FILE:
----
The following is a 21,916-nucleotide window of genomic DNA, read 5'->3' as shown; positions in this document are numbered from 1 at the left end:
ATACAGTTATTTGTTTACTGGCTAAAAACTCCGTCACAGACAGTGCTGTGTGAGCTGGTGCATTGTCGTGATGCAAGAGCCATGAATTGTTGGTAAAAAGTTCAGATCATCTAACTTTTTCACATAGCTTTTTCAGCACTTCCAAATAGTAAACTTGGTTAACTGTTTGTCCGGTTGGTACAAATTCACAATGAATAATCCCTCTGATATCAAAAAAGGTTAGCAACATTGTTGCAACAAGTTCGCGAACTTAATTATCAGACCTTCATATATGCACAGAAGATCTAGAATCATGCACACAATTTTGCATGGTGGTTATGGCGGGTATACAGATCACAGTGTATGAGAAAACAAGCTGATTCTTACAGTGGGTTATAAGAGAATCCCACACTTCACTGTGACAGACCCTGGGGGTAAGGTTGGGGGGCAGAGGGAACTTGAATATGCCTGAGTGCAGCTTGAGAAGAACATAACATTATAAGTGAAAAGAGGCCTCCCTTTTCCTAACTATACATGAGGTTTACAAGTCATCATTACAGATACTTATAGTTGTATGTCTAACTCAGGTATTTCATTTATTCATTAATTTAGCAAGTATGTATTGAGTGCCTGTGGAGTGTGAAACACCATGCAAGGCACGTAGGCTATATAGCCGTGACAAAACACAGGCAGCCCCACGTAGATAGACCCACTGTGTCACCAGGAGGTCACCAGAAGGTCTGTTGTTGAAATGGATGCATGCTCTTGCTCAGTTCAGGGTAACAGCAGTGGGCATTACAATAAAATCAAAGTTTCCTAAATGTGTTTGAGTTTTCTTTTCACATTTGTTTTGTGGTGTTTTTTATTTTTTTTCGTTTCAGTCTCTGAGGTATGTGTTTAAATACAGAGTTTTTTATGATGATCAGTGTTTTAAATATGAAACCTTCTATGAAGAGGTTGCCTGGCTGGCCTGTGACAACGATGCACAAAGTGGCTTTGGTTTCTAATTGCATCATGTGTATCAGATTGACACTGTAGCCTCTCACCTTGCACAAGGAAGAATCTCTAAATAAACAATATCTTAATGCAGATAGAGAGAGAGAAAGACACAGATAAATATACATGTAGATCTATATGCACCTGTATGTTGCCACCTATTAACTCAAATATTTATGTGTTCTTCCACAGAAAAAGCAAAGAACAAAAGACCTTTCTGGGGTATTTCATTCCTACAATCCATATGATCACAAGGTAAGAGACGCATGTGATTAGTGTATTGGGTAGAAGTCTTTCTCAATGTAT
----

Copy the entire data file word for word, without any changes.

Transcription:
The following is a 21,916-nucleotide window of genomic DNA, read 5'->3' as shown; positions in this document are numbered from 1 at the left end:
ATACAGTTATTTGTTTACTGGCTAAAAACTCCGTCACAGACAGTGCTGTGTGAGCTGGTGCATTGTCGTGATGCAAGAGCCATGAATTGTTGGTAAAAAGTTCAGATCATCTAACTTTTTCACATAGCTTTTTCAGCACTTCCAAATAGTAAACTTGGTTAACTGTTTGTCCGGTTGGTACAAATTCACAATGAATAATCCCTCTGATATCAAAAAAGGTTAGCAACATTGTTGCAACAAGTTCGCGAACTTAATTATCAGACCTTCATATATGCACAGAAGATCTAGAATCATGCACACAATTTTGCATGGTGGTTATGGCGGGTATACAGATCACAGTGTATGAGAAAACAAGCTGATTCTTACAGTGGGTTATAAGAGAATCCCACACTTCACTGTGACAGACCCTGGGGGTAAGGTTGGGGGGCAGAGGGAACTTGAATATGCCTGAGTGCAGCTTGAGAAGAACATAACATTATAAGTGAAAAGAGGCCTCCCTTTTCCTAACTATACATGAGGTTTACAAGTCATCATTACAGATACTTATAGTTGTATGTCTAACTCAGGTATTTCATTTATTCATTAATTTAGCAAGTATGTATTGAGTGCCTGTGGAGTGTGAAACACCATGCAAGGCACGTAGGCTATATAGCCGTGACAAAACACAGGCAGCCCCACGTAGATAGACCCACTGTGTCACCAGGAGGTCACCAGAAGGTCTGTTGTTGAAATGGATGCATGCTCTTGCTCAGTTCAGGGTAACAGCAGTGGGCATTACAATAAAATCAAAGTTTCCTAAATGTGTTTGAGTTTTCTTTTCACATTTGTTTTGTGGTGTTTTTTATTTTTTTTCGTTTCAGTCTCTGAGGTATGTGTTTAAATACAGAGTTTTTTATGATGATCAGTGTTTTAAATATGAAACCTTCTATGAAGAGGTTGCCTGGCTGGCCTGTGACAACGATGCACAAAGTGGCTTTGGTTTCTAATTGCATCATGTGTATCAGATTGACACTGTAGCCTCTCACCTTGCACAAGGAAGAATCTCTAAATAAACAATATCTTAATGCAGATAGAGAGAGAGAAAGACACAGATAAATATACATGTAGATCTATATGCACCTGTATGTTGCCACCTATTAACTCAAATATTTATGTGTTCTTCCACAGAAAAAGCAAAGAACAAAAGACCTTTCTGGGGTATTTCATTCCTACAATCCATATGATCACAAGGTAAGAGACGCATGTGATTAGTGTATTGGGTAGAAGTCTTTCTCAATGTAT